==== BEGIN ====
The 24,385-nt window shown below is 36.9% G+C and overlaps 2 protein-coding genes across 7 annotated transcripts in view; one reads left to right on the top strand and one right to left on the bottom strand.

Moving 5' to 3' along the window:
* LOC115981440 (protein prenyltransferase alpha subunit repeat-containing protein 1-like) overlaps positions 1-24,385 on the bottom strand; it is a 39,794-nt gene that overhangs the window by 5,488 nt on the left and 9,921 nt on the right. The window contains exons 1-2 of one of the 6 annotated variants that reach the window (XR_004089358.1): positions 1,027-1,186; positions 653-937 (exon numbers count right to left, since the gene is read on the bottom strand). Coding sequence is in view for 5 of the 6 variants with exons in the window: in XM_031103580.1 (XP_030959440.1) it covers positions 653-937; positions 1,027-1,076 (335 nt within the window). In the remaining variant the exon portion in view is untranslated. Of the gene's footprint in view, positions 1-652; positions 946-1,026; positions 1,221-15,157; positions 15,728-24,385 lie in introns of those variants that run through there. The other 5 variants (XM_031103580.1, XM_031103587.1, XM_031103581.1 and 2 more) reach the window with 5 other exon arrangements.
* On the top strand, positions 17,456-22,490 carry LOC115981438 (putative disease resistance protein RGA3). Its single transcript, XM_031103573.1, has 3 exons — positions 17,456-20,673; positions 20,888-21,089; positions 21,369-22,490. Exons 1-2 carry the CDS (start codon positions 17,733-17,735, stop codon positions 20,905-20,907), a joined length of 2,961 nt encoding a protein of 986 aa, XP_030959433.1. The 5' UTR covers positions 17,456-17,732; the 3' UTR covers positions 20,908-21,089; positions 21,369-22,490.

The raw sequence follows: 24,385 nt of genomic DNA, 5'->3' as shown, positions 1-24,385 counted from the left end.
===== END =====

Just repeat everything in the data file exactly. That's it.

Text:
The 24,385-nt window shown below is 36.9% G+C and overlaps 2 protein-coding genes across 7 annotated transcripts in view; one reads left to right on the top strand and one right to left on the bottom strand.

Moving 5' to 3' along the window:
* LOC115981440 (protein prenyltransferase alpha subunit repeat-containing protein 1-like) overlaps positions 1-24,385 on the bottom strand; it is a 39,794-nt gene that overhangs the window by 5,488 nt on the left and 9,921 nt on the right. The window contains exons 1-2 of one of the 6 annotated variants that reach the window (XR_004089358.1): positions 1,027-1,186; positions 653-937 (exon numbers count right to left, since the gene is read on the bottom strand). Coding sequence is in view for 5 of the 6 variants with exons in the window: in XM_031103580.1 (XP_030959440.1) it covers positions 653-937; positions 1,027-1,076 (335 nt within the window). In the remaining variant the exon portion in view is untranslated. Of the gene's footprint in view, positions 1-652; positions 946-1,026; positions 1,221-15,157; positions 15,728-24,385 lie in introns of those variants that run through there. The other 5 variants (XM_031103580.1, XM_031103587.1, XM_031103581.1 and 2 more) reach the window with 5 other exon arrangements.
* On the top strand, positions 17,456-22,490 carry LOC115981438 (putative disease resistance protein RGA3). Its single transcript, XM_031103573.1, has 3 exons — positions 17,456-20,673; positions 20,888-21,089; positions 21,369-22,490. Exons 1-2 carry the CDS (start codon positions 17,733-17,735, stop codon positions 20,905-20,907), a joined length of 2,961 nt encoding a protein of 986 aa, XP_030959433.1. The 5' UTR covers positions 17,456-17,732; the 3' UTR covers positions 20,908-21,089; positions 21,369-22,490.

The raw sequence follows: 24,385 nt of genomic DNA, 5'->3' as shown, positions 1-24,385 counted from the left end.